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Healthy Life Expectancy in England Tumbles

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Shocking new figures from the Office for National Statistics (ONS) reveal that, in England, healthy life expectancy at birth for a male fell from 63.4 years in 2015–17 to 62.4 years in 2020–22, and from 63.9 years for females in 2015–17 to 62.7 years in 2020–22.

The number of years we can expect to live in “good health” has been climbing consistently since the introduction of the NHS in the 1940s and this sudden fall is a cause for concern, says a leading expert.

Dr Avinash Hari Narayanan (MBChB), Clinical Lead at London Medical Laboratory, says: “It used to be a given that we would all live longer and, crucially, healthier lives than those of the preceding generation. This month’s ONS report on UK Measures of Wellbeing reveals a surprise decrease in the years we may expect to spend in good health.

“In England, healthy life expectancy at birth for a male fell by a year between 2015–17 and 2020–22. Similarly, the period of life lived in good health for a female fell by 1.2 years between 2015–17 and 2020–22. Healthy life expectancy (known as HLE) is defined as the number of years an individual can expect to spend in very good or good general health.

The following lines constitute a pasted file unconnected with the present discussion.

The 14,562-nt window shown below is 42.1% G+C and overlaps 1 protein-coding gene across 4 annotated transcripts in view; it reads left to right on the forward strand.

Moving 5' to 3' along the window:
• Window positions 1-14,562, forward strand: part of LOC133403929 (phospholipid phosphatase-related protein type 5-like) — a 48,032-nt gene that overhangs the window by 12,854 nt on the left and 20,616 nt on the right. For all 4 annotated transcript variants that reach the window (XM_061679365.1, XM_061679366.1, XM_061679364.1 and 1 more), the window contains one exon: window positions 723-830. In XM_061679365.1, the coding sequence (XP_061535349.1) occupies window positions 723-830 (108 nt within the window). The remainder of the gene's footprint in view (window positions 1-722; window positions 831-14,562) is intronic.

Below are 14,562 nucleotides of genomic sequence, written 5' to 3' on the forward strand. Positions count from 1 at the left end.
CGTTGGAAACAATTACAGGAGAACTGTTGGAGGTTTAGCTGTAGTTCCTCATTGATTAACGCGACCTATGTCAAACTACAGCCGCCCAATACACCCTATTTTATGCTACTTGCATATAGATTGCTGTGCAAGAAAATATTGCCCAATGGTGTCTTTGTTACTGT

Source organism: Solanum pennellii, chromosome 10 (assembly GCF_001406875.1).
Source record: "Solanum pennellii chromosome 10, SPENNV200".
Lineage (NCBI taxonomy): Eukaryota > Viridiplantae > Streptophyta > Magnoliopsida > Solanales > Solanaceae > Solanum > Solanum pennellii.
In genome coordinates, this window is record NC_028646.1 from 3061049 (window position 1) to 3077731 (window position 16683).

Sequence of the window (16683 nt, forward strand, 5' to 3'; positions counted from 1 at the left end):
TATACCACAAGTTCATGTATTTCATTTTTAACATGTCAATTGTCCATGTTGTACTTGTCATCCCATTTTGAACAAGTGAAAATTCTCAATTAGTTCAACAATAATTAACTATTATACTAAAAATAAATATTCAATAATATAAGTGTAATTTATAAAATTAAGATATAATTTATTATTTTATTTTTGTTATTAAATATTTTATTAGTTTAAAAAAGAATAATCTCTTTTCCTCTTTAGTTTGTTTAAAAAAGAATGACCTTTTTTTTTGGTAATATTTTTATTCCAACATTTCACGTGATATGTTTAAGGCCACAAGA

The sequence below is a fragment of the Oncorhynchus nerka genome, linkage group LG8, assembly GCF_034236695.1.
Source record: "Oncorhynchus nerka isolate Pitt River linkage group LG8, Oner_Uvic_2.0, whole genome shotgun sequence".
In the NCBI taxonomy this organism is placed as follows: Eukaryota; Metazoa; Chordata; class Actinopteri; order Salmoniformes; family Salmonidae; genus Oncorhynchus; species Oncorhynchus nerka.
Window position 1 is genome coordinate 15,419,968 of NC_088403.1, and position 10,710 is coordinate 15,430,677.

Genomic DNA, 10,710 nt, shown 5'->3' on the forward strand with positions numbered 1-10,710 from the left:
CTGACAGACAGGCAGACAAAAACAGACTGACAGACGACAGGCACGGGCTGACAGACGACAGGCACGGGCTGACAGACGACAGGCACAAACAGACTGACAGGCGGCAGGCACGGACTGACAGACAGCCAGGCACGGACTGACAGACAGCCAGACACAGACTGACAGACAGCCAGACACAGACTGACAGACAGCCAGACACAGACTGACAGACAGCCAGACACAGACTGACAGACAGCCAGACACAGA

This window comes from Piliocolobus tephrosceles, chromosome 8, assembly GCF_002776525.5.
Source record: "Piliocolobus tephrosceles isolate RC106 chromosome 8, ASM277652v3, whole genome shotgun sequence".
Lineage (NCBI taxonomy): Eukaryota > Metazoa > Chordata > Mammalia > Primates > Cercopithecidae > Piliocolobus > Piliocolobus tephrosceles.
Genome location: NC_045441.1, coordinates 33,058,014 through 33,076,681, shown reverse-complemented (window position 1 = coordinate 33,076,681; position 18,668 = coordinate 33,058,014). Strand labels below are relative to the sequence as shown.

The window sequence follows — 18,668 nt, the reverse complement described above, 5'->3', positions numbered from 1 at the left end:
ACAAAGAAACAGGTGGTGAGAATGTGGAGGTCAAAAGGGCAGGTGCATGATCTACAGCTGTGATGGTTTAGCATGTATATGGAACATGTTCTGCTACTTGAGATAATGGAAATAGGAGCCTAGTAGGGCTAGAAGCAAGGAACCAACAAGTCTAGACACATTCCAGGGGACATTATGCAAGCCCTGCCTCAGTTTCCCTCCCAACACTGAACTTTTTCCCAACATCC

“Once again, good health appears to be a postcode lottery. Of the different UK countries (excluding Scotland), England has the highest expectancy of living in good health and Wales has the lowest. The average healthy life expectancy in Wales is just 61.1 years for males (compared to 62.4 years in England) and 60.3 years for females (compared to 62.7 years in England).

“There’s also a sharp difference in healthy life expectancy at birth between English regions. In the Northeast, it was just 57.6 years for males and 59.7 for females in 2020–22.  In stark contrast, male healthy life expectancy at birth in the Southeast was 64.6 years and 64.7 years for females.

“We agree with the ONS’ conclusion that “it is likely the coronavirus (Covid-19) pandemic contributed to this decrease.” However, regardless of the pandemic, where you live should not dictate how many years of your life are spent in good or very good general health.

Dr Narayanan added: “The one spark of brighter news is that these declining results don’t necessarily mean that anyone born in 2020–22 will inevitably suffer more prolonged bad health than those born in 2015–17. Improving health over a lifetime involves careful monitoring and medical advances. Regular health testing will be vital to improving underlying health determinants and results.”

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For example, London Medical Laboratory’s General Health Profile blood test monitors seven key areas of health. It includes muscle and bone profile, liver and kidney function, the risk of diabetes (by checking levels of HbA1c), cholesterol and iron levels and even the risk of gout. It can be taken at home through the post or at one of the many drop-in clinics that offer these tests across London and nationwide in over 120 selected pharmacies and health stores.

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